Earlier this month, I hosted a networking event for screenwriters from the Bay Area and throughout northern California. It was fun and I got to make some new connections as well as reconnect with some already-established ones.
(Can’t recommend this sort of thing enough. Getting to know other writers in your area helps all involved.)
Part of the event involved introducing ourselves and offering up a little background info, including our individual screenwriting- or film-based experience (there were a few writer-directors) and a thumbnail description of our current works-in-progress.
When it was my turn, I mentioned the blog and how I was dividing my time between a few rewrites. At that point, one of the attendees raised his hand.
“A few rewrites? Like, all at the same time?”
I clarified that I’d work on one script for a few days, or at least until I thought I made some significant progress, take a day off, then dive into another one.
“But don’t you find it kind of difficult to stay focused?” He also added that he was relatively new to screenwriting, so the concept of working on a script and then suddenly shifting gears into one that’s totally different was a little mind-blowing.
I explained it this way:
I’ve been doing this a while, and all of these scripts are at least third, fourth, or higher drafts. I’ve gotten to know the stories and characters for each one pretty well, so I can jump right in, fully aware of what each rewrite requires. It might take a while (along with several more rewrites) to finally get there, but I’ve found that always working on something has really helped make the whole process easier.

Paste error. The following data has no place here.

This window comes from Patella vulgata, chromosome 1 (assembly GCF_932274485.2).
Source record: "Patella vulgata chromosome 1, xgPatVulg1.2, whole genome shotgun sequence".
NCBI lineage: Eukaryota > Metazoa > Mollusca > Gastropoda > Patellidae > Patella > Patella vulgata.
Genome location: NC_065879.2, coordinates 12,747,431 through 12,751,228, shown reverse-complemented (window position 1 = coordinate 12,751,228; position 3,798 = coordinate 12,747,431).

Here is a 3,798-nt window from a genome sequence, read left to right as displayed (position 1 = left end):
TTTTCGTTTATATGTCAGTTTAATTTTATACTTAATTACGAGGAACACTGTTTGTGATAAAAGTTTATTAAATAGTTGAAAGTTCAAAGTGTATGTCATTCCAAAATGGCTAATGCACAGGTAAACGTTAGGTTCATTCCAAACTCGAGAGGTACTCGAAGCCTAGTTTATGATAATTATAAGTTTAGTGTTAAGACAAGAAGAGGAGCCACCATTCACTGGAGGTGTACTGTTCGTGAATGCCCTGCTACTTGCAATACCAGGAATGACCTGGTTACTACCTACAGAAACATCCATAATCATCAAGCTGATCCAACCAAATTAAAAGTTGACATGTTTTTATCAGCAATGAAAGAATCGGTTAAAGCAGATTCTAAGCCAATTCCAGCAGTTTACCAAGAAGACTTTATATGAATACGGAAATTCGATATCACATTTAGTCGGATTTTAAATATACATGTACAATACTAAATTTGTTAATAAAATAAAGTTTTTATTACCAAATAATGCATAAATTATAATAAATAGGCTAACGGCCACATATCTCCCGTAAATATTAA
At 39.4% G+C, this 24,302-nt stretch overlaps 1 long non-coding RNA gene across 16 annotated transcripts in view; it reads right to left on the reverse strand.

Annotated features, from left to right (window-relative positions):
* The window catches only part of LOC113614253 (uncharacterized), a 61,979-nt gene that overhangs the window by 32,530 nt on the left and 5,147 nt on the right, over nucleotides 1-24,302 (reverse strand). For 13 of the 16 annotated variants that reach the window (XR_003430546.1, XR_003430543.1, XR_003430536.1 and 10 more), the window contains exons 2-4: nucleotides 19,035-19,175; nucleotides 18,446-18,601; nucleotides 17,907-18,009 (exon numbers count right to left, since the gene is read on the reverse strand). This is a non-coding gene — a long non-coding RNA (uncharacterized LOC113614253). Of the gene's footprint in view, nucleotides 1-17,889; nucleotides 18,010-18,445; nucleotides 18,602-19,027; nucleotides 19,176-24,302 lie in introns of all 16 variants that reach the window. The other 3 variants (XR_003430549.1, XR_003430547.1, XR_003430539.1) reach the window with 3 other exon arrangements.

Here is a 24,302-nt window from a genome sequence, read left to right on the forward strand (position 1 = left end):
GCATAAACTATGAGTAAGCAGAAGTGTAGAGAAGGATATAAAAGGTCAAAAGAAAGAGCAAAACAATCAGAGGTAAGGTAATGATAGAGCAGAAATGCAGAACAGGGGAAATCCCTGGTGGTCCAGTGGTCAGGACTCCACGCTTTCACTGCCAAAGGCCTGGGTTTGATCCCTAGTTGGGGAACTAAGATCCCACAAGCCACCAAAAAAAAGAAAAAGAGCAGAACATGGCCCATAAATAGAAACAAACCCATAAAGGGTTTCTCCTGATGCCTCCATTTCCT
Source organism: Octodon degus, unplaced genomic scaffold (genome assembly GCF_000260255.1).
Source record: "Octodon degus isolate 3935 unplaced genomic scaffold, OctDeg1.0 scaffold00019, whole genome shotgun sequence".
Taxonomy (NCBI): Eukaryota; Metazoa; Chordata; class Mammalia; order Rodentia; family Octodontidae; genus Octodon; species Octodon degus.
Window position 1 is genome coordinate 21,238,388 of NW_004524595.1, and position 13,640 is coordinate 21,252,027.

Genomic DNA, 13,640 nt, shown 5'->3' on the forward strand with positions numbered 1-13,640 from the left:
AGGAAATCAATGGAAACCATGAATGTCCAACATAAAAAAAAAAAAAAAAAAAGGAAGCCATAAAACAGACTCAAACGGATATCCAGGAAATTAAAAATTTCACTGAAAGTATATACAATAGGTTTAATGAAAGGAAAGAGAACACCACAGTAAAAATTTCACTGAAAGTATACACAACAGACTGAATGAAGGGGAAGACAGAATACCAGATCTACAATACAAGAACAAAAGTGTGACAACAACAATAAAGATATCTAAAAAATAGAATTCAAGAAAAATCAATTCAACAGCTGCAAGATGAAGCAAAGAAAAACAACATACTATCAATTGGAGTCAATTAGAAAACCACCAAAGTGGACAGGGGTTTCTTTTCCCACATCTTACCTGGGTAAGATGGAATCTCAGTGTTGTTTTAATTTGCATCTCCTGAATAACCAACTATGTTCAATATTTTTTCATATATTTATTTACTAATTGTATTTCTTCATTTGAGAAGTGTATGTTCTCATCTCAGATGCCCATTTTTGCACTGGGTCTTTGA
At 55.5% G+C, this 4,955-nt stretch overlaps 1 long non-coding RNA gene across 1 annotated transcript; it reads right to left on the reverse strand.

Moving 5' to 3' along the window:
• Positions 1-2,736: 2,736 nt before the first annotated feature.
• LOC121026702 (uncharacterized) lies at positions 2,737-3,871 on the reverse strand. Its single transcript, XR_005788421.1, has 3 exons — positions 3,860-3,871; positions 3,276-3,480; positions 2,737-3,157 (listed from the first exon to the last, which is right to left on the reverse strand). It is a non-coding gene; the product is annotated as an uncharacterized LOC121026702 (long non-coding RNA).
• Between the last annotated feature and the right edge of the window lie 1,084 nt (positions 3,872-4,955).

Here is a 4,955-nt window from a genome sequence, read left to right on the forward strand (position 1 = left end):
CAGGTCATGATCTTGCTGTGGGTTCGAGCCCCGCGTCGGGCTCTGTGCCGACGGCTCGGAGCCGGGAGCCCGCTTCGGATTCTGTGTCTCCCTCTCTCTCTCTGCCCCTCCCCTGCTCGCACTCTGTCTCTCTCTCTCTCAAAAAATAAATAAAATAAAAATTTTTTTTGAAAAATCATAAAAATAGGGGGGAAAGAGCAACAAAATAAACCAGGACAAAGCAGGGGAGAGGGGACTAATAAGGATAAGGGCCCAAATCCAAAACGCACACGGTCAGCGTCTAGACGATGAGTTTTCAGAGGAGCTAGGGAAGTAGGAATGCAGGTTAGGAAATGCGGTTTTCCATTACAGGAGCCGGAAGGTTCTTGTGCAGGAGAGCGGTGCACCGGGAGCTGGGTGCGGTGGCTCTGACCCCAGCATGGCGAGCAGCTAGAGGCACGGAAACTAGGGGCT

It really is like exercising. It’s kind of tough and challenging when you’re starting out, and takes time to learn how to do it properly. Then you figure out a pace and/or system that works best for you (with everybody having their own methods and routine). You will indeed discover that the more you do it, the easier it gets.
I try to write every day, even if I only have 30 minutes to spare. You might think such a short amount of time isn’t worth the effort, but I’d disagree. Better to spend a little time writing than no time at all. Friend-of-the-blog Pilar Alessandra even wrote a book to help you do just that. (totally unsolicited plug. It came to mind while I was writing this.)
If you go into a writing session with an idea of what you want to accomplish, it’s a great use of your time. And if you sit down, not entirely sure what to do, you’re still giving yourself the opportunity to focus, which is always good.
That’s really what it all comes down to: Want to be a better writer? Find the time to write.
And reading helps a bit too.